In this, as the Reformers confessed, as do we, is Christian perfection, not that we trust at all in what we do, but trust in God our Savior, who gave His Son for us and through whom we live out our callings in the fear of God and in true faith. Amen.

The Holy Trinity

 

Article I. God

Augsburg Confession

 

Trinity1 We unanimously hold and teach, in accordance with the decree of the Council of Nicaea, 2 that there is one divine essence, which is called and which is truly God, and that there are three persons in this one divine essence, equal in power and alike eternal: God the Father, God the Son, God the Holy Spirit. 3 All three are one divine essence, eternal, without division, without end, of infinite power, wisdom, and goodness, one creator and preserver of all things visible and invisible. 4 The word “person” is to be understood as the Fathers employed the term in this connection, not as a part or a property of another but as that which exists of itself. (Tappert, 1-4)

In the Name of Jesus. Amen.

The above words accord with the faith of God’s people because they accord with the Word of God (see below). God’s people confess what Holy Scripture reveals of God. Thus, the words above accord with the words of Scripture. They do so because they agree with what God has made known about Himself in holy Writ.

Not all, of course, believe in God as Christians do. Many do believe in a god, yet the Bible makes quite clear that any other belief in God that is apart from the Holy Bible is belief in a false god.

The Bible teaches that One, and only One God exists (Deuteronomy 6:4). Scripture also teaches that the FaOne true Godther is God, the Son is God, and that the Holy Spirit is God. Three persons, yet one God. This is the Christian faith. Any other teaching about God is not according to the Holy Bible and is therefore, not true.

Only the God of the Bible is the God who saves. And He does so through the work of Christ, even through His death on the cross (Galatians 3:13-14). Having become a curse for us, Jesus redeemed us from the curse of the Law. Thus, in Him, no curse of the Law remains.

Because we believe in the Triune God, we also, as His people, make distinctions between the true, biblical teaching of God, and false teachings about God. As did the Lutheran reformers, so do we. Therefore, do we also confess that,

5 Therefore all the heresies which are contrary to this article are rejected. Among these are the heresy of the Manichaeans, who assert that there are two gods, one good and one evil; also that of the Valentinians, Arians, Eunomians, Mohammedans, and others like them; also that of the Samosatenes, old and new, who hold that there is only one person and sophistically assert that the other two, the Word and the Holy Spirit, are not necessarily distinct persons but that the Word signifies a physical word or voice and that the Holy Spirit is a movement induced in creatures (Tappert, 1st Article of the Augsburg Confession, 5).

Prayer: Heavenly Father, we confess Your holy Name, and pray that You would keep us in the true faith, through Jesus Christ our Lord, who reigns with you and the Holy Spirit, one God, now and forever. Amen.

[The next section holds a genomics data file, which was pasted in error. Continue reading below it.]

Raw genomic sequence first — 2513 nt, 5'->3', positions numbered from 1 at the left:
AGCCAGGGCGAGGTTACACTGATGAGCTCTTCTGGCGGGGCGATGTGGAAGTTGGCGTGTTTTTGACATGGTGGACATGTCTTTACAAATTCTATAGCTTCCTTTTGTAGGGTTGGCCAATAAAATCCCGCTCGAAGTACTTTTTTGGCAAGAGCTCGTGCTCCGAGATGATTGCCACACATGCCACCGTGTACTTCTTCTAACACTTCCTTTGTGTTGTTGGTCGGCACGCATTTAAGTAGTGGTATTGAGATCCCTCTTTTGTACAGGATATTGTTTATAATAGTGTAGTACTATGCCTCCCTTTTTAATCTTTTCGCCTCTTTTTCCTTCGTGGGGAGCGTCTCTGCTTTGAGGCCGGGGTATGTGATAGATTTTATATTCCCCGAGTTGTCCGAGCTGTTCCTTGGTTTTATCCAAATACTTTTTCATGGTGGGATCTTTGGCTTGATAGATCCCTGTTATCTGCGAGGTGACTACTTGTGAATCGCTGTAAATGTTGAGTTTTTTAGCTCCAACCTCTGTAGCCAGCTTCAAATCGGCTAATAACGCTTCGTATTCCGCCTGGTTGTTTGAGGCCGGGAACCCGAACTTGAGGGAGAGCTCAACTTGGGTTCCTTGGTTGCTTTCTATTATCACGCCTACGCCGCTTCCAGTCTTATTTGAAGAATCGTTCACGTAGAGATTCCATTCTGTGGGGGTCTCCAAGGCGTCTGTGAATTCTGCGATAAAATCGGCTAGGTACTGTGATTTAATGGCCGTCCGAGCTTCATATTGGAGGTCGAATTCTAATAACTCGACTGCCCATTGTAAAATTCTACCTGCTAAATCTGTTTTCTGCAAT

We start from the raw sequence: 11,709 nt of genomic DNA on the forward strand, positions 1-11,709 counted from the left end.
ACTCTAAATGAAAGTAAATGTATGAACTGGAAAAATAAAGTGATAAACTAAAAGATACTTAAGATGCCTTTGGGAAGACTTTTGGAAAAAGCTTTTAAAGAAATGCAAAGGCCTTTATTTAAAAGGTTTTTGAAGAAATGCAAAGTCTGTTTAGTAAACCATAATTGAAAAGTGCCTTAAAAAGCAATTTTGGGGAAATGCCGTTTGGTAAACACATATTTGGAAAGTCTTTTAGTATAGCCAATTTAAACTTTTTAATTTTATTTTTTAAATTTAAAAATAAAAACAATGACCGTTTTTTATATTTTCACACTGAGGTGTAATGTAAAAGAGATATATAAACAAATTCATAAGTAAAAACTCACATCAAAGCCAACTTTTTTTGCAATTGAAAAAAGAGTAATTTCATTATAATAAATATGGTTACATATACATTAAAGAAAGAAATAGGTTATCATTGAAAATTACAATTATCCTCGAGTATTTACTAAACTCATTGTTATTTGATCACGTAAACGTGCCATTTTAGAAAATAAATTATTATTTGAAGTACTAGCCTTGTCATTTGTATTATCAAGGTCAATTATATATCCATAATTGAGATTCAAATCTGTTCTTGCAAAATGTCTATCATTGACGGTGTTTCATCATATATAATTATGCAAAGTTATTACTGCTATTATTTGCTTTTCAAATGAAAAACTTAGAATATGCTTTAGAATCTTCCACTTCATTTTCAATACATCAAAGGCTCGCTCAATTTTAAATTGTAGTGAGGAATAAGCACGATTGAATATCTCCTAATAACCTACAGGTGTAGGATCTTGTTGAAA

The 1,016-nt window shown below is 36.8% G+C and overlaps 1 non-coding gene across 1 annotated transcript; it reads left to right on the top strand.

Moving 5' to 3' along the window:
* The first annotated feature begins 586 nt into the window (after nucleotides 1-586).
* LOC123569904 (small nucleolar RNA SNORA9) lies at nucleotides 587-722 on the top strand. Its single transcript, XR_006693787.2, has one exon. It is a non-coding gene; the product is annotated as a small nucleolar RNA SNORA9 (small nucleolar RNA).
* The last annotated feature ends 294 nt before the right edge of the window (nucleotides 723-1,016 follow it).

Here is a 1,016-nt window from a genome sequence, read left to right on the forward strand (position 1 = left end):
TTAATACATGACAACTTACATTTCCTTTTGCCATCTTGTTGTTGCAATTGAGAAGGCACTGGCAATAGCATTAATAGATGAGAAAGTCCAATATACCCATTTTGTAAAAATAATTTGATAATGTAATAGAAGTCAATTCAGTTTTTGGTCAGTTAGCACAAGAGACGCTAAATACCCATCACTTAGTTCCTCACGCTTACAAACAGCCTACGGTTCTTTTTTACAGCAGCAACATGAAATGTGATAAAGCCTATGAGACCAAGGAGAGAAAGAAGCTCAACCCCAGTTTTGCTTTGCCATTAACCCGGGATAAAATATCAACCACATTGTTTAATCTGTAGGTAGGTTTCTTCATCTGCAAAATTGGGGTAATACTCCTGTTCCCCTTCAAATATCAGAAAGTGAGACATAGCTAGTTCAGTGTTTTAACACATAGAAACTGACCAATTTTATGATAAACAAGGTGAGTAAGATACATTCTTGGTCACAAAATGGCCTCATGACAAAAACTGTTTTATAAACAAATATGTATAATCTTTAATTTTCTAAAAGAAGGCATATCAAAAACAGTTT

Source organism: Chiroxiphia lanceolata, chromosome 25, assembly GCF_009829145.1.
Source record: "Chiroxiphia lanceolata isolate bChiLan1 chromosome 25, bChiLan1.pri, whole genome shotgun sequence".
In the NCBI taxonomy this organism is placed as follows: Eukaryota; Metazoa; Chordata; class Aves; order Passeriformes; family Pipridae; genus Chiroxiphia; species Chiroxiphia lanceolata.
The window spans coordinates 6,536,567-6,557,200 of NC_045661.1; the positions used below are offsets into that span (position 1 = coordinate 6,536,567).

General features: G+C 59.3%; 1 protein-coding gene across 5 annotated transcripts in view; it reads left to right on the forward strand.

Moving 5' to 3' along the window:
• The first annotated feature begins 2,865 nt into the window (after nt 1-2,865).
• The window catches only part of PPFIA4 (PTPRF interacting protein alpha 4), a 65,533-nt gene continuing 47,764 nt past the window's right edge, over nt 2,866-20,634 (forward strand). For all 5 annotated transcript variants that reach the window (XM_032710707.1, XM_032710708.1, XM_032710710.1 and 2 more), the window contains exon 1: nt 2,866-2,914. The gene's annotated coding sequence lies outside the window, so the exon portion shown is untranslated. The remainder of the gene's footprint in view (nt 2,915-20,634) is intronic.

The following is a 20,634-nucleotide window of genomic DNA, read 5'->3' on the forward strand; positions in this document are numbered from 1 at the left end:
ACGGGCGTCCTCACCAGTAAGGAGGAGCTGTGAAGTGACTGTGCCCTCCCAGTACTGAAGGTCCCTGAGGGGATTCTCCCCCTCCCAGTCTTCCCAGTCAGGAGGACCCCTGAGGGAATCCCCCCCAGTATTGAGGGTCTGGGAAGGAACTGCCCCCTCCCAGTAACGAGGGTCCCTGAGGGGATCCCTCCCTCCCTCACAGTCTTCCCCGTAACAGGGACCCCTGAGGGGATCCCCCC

trinity.references rtf

Forgiveness & Love

Apology, IV. Justification

(Tappert)

152 There is a familiar figure of speech, called synecdoche, by which we sometimes combine cause and effect in the same phrase. Christ says in Luke 7:47, “Her sins, which are many, are forgiven, because she loved much.” But he interprets his own words when he adds: “Your faith has saved you” (v. 50). Now Christ did not want to say that by her works of love the woman had merited the forgiveness of sins. 153 Therefore he clearly says, “Your faith has saved you.” But faith is that which grasps God’s free mercy because TwoDebtorsof God’s Word. If anybody denies that this is faith, he utterly misunderstands the nature of faith. 154 And the account here shows what he calls “love.” The woman came, believing that she should seek the forgiveness of sins from Christ. This is the highest way of worshiping Christ. Nothing greater could she ascribe to him. By looking for the forgiveness of sins from him, she truly acknowledged him as the Messiah. Truly to believe means to think of Christ in this way, and in this way to worship and take hold of him. Moreover, Christ used the word “love” not toward the woman but against the Pharisee, because Christ contrasted the whole act of reverence of the Pharisee with that of the woman. He chides the Pharisee for not acknowledging him as the Messiah, though he did show him the outward courtesies due a guest and a great and holy man. He points to the woman and praises her reverence, her anointing and crying, all of which were a sign and confession of faith that she was looking for the forgiveness of sins from Christ. It was not without reason that this truly powerful example moved Christ to chide the Pharisee, this wise and honest but unbelieving man. He charges him with irreverence and reproves him with the example of the woman. What a disgrace that an uneducated woman should believe God, while a doctor of the law does not believe or accept the Messiah or seek from him the forgiveness of sins and salvation!

155 In this way, therefore, he praises her entire act of worship, as the Scriptures often do when they include many things in one phrase. Later we shall take up similar passages, like Luke 11:41, “Give alms; and behold, everything is clean.” He demands not only alms, but also the righteousness of faith. In the same way he says here, “Her Eph2,8sins, which are many, are forgiven, because she loved much,” that is, because she truly worshiped me with faith and with the acts and signs of faith. He includes the whole act of worship; but meanwhile he teaches that it is faith that properly accepts the forgiveness of sins, though love, confession, and other good fruits ought to follow. He does not mean that these fruits are the price of propitiation which earns the forgiveness of sins that reconciles us to God.